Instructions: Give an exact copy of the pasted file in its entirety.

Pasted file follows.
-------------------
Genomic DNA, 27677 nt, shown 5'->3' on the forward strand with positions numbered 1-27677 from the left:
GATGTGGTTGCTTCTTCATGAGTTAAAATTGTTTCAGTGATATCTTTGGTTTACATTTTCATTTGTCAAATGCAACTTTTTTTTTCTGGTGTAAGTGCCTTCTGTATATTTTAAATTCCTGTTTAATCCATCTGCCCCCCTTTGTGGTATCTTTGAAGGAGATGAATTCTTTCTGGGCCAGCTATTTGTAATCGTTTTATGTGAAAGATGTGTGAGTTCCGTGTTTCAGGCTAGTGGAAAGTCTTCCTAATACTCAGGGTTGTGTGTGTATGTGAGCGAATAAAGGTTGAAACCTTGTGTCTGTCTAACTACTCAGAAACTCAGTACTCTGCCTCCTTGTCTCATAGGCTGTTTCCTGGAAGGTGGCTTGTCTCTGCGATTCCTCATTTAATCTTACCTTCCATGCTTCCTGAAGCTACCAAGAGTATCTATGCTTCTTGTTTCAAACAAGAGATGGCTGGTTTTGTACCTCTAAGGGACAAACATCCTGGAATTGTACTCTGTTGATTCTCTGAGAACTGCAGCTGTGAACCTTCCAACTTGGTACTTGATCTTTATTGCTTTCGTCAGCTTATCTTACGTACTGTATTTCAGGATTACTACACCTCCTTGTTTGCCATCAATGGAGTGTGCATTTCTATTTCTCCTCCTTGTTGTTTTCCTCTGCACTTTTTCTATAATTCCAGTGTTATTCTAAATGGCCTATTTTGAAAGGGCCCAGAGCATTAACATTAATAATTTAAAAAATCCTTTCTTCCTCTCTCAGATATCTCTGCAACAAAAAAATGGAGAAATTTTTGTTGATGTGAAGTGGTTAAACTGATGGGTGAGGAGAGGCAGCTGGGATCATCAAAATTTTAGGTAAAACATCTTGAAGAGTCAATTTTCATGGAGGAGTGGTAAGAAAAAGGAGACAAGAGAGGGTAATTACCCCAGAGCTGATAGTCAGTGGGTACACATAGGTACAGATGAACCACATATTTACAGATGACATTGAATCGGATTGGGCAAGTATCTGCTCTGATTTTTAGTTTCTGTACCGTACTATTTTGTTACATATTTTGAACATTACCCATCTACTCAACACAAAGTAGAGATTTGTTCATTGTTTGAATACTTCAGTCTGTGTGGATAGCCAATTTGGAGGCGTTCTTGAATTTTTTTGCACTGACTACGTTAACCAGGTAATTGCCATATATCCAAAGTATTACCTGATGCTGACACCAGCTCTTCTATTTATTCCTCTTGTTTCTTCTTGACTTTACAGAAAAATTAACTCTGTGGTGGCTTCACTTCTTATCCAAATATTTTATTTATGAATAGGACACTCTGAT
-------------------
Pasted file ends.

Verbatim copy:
Genomic DNA, 27677 nt, shown 5'->3' on the forward strand with positions numbered 1-27677 from the left:
GATGTGGTTGCTTCTTCATGAGTTAAAATTGTTTCAGTGATATCTTTGGTTTACATTTTCATTTGTCAAATGCAACTTTTTTTTTCTGGTGTAAGTGCCTTCTGTATATTTTAAATTCCTGTTTAATCCATCTGCCCCCCTTTGTGGTATCTTTGAAGGAGATGAATTCTTTCTGGGCCAGCTATTTGTAATCGTTTTATGTGAAAGATGTGTGAGTTCCGTGTTTCAGGCTAGTGGAAAGTCTTCCTAATACTCAGGGTTGTGTGTGTATGTGAGCGAATAAAGGTTGAAACCTTGTGTCTGTCTAACTACTCAGAAACTCAGTACTCTGCCTCCTTGTCTCATAGGCTGTTTCCTGGAAGGTGGCTTGTCTCTGCGATTCCTCATTTAATCTTACCTTCCATGCTTCCTGAAGCTACCAAGAGTATCTATGCTTCTTGTTTCAAACAAGAGATGGCTGGTTTTGTACCTCTAAGGGACAAACATCCTGGAATTGTACTCTGTTGATTCTCTGAGAACTGCAGCTGTGAACCTTCCAACTTGGTACTTGATCTTTATTGCTTTCGTCAGCTTATCTTACGTACTGTATTTCAGGATTACTACACCTCCTTGTTTGCCATCAATGGAGTGTGCATTTCTATTTCTCCTCCTTGTTGTTTTCCTCTGCACTTTTTCTATAATTCCAGTGTTATTCTAAATGGCCTATTTTGAAAGGGCCCAGAGCATTAACATTAATAATTTAAAAAATCCTTTCTTCCTCTCTCAGATATCTCTGCAACAAAAAAATGGAGAAATTTTTGTTGATGTGAAGTGGTTAAACTGATGGGTGAGGAGAGGCAGCTGGGATCATCAAAATTTTAGGTAAAACATCTTGAAGAGTCAATTTTCATGGAGGAGTGGTAAGAAAAAGGAGACAAGAGAGGGTAATTACCCCAGAGCTGATAGTCAGTGGGTACACATAGGTACAGATGAACCACATATTTACAGATGACATTGAATCGGATTGGGCAAGTATCTGCTCTGATTTTTAGTTTCTGTACCGTACTATTTTGTTACATATTTTGAACATTACCCATCTACTCAACACAAAGTAGAGATTTGTTCATTGTTTGAATACTTCAGTCTGTGTGGATAGCCAATTTGGAGGCGTTCTTGAATTTTTTTGCACTGACTACGTTAACCAGGTAATTGCCATATATCCAAAGTATTACCTGATGCTGACACCAGCTCTTCTATTTATTCCTCTTGTTTCTTCTTGACTTTACAGAAAAATTAACTCTGTGGTGGCTTCACTTCTTATCCAAATATTTTATTTATGAATAGGACACTCTGAT